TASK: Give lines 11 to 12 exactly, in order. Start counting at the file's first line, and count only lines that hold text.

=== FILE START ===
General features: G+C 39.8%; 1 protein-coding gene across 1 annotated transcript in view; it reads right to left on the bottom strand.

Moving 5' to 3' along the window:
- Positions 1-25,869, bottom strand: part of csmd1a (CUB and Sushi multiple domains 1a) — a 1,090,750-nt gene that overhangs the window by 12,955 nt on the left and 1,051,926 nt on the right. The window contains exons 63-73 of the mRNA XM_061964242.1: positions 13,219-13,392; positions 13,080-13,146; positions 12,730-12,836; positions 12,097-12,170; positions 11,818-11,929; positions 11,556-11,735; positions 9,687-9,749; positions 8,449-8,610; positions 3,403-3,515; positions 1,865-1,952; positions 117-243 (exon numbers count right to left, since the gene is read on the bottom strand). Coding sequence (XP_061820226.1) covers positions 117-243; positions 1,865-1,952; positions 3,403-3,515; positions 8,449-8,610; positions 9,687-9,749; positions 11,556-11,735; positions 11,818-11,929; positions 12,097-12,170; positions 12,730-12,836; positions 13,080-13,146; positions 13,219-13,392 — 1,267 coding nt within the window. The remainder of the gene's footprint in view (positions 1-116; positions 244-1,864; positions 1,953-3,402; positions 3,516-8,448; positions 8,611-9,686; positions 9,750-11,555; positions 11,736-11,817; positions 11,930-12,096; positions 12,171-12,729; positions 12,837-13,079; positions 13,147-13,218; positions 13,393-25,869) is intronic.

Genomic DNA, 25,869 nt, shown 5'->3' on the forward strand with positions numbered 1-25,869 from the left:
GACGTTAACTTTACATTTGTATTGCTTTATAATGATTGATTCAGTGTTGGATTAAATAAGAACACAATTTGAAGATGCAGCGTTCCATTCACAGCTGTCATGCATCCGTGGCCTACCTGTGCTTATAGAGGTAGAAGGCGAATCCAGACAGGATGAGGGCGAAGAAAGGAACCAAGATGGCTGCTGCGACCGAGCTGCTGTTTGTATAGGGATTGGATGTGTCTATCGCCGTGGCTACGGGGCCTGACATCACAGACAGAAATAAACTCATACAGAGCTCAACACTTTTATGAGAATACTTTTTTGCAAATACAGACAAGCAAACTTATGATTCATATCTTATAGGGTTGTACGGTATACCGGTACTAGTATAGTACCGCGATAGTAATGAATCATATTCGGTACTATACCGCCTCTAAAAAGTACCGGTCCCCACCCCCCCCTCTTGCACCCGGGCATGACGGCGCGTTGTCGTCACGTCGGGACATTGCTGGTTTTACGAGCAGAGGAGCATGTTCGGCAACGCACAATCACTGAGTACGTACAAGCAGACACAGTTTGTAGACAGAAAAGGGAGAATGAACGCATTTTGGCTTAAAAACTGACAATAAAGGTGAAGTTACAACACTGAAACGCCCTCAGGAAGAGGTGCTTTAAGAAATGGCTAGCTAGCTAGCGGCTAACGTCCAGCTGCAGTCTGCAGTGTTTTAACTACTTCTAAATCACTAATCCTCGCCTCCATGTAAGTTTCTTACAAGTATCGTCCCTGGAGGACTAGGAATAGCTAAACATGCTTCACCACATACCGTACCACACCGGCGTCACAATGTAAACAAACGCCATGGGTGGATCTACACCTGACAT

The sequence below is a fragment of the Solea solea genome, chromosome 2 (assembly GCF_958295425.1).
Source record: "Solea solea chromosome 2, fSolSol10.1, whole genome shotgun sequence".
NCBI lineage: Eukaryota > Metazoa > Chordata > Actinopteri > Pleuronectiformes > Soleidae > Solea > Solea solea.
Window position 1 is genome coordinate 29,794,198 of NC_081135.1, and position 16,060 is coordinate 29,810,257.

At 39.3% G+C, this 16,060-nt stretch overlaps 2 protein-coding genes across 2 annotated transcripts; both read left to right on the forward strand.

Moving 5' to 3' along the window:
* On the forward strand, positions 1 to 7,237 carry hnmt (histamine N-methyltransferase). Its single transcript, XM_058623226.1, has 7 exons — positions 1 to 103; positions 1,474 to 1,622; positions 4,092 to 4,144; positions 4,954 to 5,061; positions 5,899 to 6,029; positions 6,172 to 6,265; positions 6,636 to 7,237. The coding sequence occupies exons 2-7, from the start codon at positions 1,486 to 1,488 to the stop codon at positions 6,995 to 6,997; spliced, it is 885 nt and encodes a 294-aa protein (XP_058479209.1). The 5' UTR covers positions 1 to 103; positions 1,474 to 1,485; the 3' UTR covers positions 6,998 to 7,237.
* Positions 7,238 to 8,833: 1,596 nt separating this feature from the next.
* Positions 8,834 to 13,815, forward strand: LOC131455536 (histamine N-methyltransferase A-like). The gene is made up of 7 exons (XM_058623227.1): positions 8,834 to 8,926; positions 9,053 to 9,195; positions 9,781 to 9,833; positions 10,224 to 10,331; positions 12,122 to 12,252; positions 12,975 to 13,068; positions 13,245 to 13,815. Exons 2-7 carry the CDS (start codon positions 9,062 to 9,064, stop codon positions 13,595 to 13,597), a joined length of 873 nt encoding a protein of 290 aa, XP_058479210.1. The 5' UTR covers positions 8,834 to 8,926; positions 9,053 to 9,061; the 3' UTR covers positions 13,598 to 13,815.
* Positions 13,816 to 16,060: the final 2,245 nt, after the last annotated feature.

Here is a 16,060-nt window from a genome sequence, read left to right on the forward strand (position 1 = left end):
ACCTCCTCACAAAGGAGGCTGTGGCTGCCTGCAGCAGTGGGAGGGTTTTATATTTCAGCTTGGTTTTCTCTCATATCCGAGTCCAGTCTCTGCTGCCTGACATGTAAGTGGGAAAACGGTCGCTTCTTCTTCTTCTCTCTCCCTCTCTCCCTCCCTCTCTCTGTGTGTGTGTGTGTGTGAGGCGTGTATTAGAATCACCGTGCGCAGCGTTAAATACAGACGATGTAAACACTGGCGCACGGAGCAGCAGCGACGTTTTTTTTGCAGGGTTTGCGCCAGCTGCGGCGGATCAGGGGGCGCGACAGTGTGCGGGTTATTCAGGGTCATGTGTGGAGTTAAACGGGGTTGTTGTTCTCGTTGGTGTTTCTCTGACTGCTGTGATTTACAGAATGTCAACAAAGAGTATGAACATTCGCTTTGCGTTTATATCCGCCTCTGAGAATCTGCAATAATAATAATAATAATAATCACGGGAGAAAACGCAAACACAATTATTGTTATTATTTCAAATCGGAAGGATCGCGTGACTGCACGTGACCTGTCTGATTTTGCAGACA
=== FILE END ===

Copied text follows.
Moving 5' to 3' along the window:
* On the forward strand, positions 1 to 7,237 carry hnmt (histamine N-methyltransferase). Its single transcript, XM_058623226.1, has 7 exons — positions 1 to 103; positions 1,474 to 1,622; positions 4,092 to 4,144; positions 4,954 to 5,061; positions 5,899 to 6,029; positions 6,172 to 6,265; positions 6,636 to 7,237. The coding sequence occupies exons 2-7, from the start codon at positions 1,486 to 1,488 to the stop codon at positions 6,995 to 6,997; spliced, it is 885 nt and encodes a 294-aa protein (XP_058479209.1). The 5' UTR covers positions 1 to 103; positions 1,474 to 1,485; the 3' UTR covers positions 6,998 to 7,237.